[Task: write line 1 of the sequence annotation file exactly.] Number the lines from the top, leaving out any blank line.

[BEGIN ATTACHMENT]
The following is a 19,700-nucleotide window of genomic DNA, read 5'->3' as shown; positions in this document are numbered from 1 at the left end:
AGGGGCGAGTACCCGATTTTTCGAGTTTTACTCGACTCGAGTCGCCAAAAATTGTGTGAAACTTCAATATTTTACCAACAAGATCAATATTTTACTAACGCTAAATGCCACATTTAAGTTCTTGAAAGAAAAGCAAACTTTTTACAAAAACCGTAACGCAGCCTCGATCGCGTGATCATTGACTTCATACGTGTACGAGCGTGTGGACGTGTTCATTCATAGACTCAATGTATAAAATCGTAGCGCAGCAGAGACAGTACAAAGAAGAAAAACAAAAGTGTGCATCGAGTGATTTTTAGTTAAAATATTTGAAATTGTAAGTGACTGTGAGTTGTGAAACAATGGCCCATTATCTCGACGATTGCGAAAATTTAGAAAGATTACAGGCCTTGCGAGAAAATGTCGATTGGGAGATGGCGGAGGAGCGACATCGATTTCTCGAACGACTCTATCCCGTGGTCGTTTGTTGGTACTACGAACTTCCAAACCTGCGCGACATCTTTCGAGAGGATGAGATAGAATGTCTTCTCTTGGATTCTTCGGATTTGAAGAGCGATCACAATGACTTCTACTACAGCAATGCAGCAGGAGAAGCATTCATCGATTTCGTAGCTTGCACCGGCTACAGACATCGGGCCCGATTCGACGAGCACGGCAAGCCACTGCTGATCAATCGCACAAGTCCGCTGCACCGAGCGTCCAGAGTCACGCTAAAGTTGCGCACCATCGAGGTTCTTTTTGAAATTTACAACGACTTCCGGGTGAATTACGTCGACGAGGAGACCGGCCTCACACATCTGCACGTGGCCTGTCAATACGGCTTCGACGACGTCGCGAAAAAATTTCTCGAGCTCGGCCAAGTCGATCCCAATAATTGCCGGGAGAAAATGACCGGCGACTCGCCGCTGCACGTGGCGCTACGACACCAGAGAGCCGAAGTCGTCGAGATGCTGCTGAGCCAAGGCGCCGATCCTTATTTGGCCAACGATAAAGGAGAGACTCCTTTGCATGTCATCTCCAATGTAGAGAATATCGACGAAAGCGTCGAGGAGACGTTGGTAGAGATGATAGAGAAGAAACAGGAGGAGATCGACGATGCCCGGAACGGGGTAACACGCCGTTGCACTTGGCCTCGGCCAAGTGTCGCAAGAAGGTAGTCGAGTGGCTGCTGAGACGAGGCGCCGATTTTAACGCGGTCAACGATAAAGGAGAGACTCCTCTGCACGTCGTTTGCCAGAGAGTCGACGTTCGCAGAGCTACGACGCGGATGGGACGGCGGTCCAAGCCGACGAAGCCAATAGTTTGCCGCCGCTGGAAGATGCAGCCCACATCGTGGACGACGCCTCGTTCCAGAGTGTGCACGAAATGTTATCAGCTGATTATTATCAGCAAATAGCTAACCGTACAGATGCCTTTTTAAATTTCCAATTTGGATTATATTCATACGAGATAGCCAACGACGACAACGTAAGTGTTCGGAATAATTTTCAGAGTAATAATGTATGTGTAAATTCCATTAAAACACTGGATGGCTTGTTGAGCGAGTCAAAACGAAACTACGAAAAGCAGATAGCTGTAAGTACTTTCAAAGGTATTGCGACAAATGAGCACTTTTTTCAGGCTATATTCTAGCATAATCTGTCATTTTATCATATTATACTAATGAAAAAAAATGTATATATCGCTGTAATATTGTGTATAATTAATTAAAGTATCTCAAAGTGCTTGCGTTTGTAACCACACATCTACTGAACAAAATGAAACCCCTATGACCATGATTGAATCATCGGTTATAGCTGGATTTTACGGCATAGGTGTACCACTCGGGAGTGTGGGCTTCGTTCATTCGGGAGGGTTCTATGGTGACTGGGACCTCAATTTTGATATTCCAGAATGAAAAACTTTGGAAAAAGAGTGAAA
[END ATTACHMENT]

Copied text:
The following is a 19,700-nucleotide window of genomic DNA, read 5'->3' as shown; positions in this document are numbered from 1 at the left end: